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Publication numberUS5680843 A
Publication typeGrant
Application numberUS 08/761,271
Publication dateOct 28, 1997
Filing dateDec 6, 1996
Priority dateDec 6, 1996
Fee statusPaid
Publication number08761271, 761271, US 5680843 A, US 5680843A, US-A-5680843, US5680843 A, US5680843A
InventorsEdwin W. Bacon, Jr., Robert P. Carson
Original AssigneeChrysler Corporation
Export CitationBiBTeX, EndNote, RefMan
External Links: USPTO, USPTO Assignment, Espacenet
Method of replicating a crankshaft position signal
US 5680843 A
Abstract
A method of replicating a crankshaft position signal for an internal combustion engine in a motor vehicle includes the steps of determining whether at least one predetermined condition is met and ending the method if the at least one predetermined condition is not met. The method also includes the steps of determining which cylinder is firing if the at least one predetermined condition is met and determining an ignition period between cylinder firing events for the cylinder that is firing. The method further includes the steps of determining a time to synthesize a crankshaft edge based on the ignition period. The method also includes the step of synthesizing a crankshaft edge based on the time and operating the internal combustion engine based on the synthesized crankshaft edge.
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Claims(12)
What is claimed is:
1. A method of replicating a crankshaft position signal for an internal combustion engine in a motor vehicle, said method comprising the steps of:
determining whether at least one predetermined condition is met;
ending the method if the at least one predetermined condition is not met;
determining which cylinder is firing if the at least one predetermined condition is met;
determining an ignition period between cylinder firing events for the cylinder that is firing;
determining a time to synthesize a crankshaft edge based on the ignition period;
synthesizing the crankshaft edge based on the time; and
operating the internal combustion engine based on the synthesized crankshaft edge.
2. A method as set forth in claim 1 wherein said step of determining whether a predetermined condition is met includes determining whether a signal from a crankshaft position sensing mechanism is unavailable.
3. A method as set forth in claim 1 wherein said step of determining which cylinder is firing includes recognizing a camshaft pulse pattern from a camshaft position sensing mechanism signal.
4. A method as set forth in claim 3 wherein said step of recognizing a camshaft pulse pattern comprising:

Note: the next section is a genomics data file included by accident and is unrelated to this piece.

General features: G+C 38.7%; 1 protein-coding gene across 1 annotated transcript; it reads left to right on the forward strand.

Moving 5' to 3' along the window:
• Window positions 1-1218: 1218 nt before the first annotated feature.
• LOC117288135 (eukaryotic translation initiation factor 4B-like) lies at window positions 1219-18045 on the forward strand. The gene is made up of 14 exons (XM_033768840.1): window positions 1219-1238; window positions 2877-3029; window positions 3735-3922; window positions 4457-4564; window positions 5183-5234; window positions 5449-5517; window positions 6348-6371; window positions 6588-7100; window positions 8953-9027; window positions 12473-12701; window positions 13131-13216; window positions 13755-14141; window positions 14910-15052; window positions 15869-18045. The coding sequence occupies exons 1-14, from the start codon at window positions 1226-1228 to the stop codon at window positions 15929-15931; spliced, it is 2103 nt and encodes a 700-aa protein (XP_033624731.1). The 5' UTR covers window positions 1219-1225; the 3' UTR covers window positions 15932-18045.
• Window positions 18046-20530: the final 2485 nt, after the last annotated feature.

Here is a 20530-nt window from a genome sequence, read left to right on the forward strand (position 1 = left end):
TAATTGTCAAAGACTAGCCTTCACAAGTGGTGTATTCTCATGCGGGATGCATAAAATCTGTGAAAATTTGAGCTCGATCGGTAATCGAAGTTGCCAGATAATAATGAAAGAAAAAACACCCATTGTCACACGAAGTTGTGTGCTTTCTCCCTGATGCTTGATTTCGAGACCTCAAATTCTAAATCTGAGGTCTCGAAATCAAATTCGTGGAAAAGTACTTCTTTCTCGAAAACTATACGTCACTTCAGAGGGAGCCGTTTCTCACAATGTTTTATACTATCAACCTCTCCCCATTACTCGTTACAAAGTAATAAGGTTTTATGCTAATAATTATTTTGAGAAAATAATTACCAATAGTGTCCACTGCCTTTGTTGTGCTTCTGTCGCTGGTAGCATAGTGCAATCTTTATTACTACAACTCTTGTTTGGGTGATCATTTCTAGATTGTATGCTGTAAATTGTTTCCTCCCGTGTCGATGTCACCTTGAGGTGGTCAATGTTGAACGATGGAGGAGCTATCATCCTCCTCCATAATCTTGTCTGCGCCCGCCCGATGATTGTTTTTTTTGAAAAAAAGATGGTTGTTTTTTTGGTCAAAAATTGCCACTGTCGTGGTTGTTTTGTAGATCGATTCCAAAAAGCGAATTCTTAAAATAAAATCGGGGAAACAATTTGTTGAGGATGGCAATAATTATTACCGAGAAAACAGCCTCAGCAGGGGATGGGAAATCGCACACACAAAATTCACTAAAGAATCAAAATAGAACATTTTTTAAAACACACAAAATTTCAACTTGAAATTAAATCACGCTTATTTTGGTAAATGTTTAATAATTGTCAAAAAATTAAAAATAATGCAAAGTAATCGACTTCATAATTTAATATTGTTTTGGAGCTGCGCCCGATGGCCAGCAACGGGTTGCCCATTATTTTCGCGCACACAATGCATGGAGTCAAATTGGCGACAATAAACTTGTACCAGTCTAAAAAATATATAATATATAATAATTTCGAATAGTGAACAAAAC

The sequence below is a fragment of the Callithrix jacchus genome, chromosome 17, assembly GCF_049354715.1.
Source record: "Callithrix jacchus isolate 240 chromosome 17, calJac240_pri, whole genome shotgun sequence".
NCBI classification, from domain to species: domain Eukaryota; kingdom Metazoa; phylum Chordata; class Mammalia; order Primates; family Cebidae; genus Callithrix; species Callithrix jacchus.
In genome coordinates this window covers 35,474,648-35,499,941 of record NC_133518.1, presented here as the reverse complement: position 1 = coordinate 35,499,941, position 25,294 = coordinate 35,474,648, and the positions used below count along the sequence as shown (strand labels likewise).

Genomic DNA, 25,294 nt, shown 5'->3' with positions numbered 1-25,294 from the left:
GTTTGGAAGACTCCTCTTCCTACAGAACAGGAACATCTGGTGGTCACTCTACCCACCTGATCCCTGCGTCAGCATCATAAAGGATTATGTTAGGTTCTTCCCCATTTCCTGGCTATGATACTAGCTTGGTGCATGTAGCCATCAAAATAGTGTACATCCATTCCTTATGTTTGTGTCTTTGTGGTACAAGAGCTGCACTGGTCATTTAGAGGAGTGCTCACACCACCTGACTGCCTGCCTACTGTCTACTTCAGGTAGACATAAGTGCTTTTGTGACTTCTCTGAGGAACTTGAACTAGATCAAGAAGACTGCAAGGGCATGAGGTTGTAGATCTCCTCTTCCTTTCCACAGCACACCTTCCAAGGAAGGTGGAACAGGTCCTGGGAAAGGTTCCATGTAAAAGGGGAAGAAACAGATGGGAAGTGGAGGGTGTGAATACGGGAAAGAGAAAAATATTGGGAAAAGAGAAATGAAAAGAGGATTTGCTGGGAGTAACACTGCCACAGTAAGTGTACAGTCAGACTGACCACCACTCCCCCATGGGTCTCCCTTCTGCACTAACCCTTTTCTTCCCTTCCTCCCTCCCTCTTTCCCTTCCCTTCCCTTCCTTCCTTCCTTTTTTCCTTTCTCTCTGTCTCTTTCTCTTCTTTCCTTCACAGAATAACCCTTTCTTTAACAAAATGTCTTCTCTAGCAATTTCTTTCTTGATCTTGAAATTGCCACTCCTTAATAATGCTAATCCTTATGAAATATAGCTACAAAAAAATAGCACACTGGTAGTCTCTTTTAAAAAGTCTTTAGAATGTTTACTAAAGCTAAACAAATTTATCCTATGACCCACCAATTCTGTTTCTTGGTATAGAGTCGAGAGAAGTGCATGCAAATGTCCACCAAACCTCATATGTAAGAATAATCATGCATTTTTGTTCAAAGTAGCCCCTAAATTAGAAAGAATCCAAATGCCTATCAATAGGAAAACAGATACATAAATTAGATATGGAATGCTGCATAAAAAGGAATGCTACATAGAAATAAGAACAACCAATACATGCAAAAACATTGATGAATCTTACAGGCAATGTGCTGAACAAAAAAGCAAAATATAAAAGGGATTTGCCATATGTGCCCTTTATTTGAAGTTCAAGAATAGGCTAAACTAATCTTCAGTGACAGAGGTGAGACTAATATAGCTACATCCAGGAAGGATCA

measuring a camshaft pulse width from the camshaft position sensing mechanism signal;
measuring a camshaft pulse period from the camshaft position sensing mechanism signal;
calculating a camshaft reference ratio by dividing said camshaft pulse period by said camshaft pulse width;
recognizing the camshaft pulse pattern by comparing said camshaft reference ratio to a predetermined camshaft pulse pattern; and
comparing said recognized camshaft signal pulse pattern to a predetermined camshaft pulse pattern for an individual cylinder.
5. A method as set forth in claim 1 wherein said step of determining the ignition period includes calculating a time between a current camshaft position sensing mechanism signal reference edge and a previous camshaft position sensing mechanism signal reference edge.
6. A method as set forth in claim 1 wherein the time to synthesize the crankshaft edge is the difference between the time of a camshaft position sensing mechanism signal reference edge and a time when the crankshaft edge should occur.
7. A method as set forth in claim 1 wherein a countdown timer counts down the time to synthesize the crankshaft edge.
8. A method of replicating a crankshaft position signal for an internal combustion engine in a motor vehicle, said method comprising the steps of:
determining whether a predetermined condition is met;
ending the method if the predetermined condition is not met;
determining which cylinder is firing by recognizing a camshaft signal pulse pattern from a camshaft position sensing mechanism if the predetermined condition is met;
determining an ignition period based on which cylinder is firing;
determining a time to synthesize a crankshaft edge by taking the difference between a time of a camshaft position sensing mechanism reference edge and a time when the crankshaft edge should occur;
counting down to zero from the time to synthesize the crankshaft edge; and
synthesizing the crankshaft edge and operating the internal combustion engine based on the synthesized crankshaft edge.
9. A method as set forth in claim 8 wherein said step of determining whether a predetermined condition is met includes determining whether a signal from a crankshaft position sensing mechanism is unavailable.
10. A method as set forth in claim 8 wherein said step of recognizing the camshaft signal pulse pattern comprises:
measuring a camshaft pulse width from the camshaft position sensing mechanism signal;
measuring a pulse period from the camshaft position sensing mechanism signal;
calculating a camshaft reference ratio by dividing the camshaft pulse period by the camshaft pulse width;